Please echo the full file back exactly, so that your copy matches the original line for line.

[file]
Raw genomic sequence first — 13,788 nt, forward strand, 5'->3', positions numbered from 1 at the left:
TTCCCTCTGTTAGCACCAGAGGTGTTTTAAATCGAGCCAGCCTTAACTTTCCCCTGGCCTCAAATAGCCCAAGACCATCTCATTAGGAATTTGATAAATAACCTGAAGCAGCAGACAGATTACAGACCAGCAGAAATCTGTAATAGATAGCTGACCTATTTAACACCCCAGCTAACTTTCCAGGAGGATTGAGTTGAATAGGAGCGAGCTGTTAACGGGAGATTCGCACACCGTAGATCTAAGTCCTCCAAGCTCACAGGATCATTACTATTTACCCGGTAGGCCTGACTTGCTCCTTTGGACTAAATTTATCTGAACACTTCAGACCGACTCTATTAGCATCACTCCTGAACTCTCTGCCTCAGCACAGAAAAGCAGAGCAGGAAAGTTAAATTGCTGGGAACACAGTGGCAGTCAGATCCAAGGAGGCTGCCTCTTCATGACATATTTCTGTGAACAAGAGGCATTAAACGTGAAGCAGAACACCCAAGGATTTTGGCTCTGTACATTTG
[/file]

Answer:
Raw genomic sequence first — 13,788 nt, forward strand, 5'->3', positions numbered from 1 at the left:
TTCCCTCTGTTAGCACCAGAGGTGTTTTAAATCGAGCCAGCCTTAACTTTCCCCTGGCCTCAAATAGCCCAAGACCATCTCATTAGGAATTTGATAAATAACCTGAAGCAGCAGACAGATTACAGACCAGCAGAAATCTGTAATAGATAGCTGACCTATTTAACACCCCAGCTAACTTTCCAGGAGGATTGAGTTGAATAGGAGCGAGCTGTTAACGGGAGATTCGCACACCGTAGATCTAAGTCCTCCAAGCTCACAGGATCATTACTATTTACCCGGTAGGCCTGACTTGCTCCTTTGGACTAAATTTATCTGAACACTTCAGACCGACTCTATTAGCATCACTCCTGAACTCTCTGCCTCAGCACAGAAAAGCAGAGCAGGAAAGTTAAATTGCTGGGAACACAGTGGCAGTCAGATCCAAGGAGGCTGCCTCTTCATGACATATTTCTGTGAACAAGAGGCATTAAACGTGAAGCAGAACACCCAAGGATTTTGGCTCTGTACATTTG